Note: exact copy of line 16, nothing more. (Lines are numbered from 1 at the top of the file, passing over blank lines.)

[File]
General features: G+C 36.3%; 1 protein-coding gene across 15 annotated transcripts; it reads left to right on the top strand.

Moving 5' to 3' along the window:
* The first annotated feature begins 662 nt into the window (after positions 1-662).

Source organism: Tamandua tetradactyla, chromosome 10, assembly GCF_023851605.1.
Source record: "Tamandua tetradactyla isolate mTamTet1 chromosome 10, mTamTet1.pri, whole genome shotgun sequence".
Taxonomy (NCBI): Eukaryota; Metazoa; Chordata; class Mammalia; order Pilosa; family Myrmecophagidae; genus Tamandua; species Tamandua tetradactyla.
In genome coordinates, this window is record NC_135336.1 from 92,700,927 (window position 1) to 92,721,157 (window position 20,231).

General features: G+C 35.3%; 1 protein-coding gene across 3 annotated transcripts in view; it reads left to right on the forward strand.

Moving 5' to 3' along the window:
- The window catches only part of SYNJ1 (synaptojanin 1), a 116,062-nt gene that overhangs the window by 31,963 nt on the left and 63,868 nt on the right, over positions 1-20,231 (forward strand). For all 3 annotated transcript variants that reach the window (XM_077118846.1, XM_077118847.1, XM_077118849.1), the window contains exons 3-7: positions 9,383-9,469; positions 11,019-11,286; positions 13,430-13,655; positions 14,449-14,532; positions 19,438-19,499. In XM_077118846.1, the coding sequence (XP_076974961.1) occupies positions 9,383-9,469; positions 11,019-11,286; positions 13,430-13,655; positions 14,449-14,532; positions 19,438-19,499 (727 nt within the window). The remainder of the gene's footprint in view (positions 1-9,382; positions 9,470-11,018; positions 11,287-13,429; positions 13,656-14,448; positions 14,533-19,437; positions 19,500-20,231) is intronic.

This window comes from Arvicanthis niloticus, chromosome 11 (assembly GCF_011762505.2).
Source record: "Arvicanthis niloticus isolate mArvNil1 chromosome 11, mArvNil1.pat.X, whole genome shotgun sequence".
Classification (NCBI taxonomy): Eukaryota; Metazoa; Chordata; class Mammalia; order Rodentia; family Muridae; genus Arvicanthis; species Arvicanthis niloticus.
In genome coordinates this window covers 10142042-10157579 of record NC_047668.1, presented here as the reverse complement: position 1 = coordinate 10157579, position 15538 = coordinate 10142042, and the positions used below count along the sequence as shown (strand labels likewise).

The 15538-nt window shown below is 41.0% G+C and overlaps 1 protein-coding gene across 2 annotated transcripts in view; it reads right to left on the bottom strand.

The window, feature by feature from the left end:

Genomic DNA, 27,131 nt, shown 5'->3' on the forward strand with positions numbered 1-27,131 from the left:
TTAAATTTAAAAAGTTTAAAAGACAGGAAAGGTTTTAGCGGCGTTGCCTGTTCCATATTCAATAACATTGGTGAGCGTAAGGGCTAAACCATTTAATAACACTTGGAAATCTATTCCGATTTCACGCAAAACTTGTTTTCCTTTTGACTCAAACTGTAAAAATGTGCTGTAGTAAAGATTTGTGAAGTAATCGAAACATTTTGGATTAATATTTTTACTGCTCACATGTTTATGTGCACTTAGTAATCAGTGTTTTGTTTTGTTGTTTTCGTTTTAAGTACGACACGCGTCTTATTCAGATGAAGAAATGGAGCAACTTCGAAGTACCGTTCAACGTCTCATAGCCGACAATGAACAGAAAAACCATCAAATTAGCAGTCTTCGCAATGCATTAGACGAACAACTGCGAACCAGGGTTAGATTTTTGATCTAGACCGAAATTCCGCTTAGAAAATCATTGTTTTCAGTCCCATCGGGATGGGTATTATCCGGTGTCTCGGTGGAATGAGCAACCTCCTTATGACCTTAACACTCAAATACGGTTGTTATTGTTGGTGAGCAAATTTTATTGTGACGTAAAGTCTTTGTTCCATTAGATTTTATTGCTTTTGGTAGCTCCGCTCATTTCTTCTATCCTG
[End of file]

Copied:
The window, feature by feature from the left end: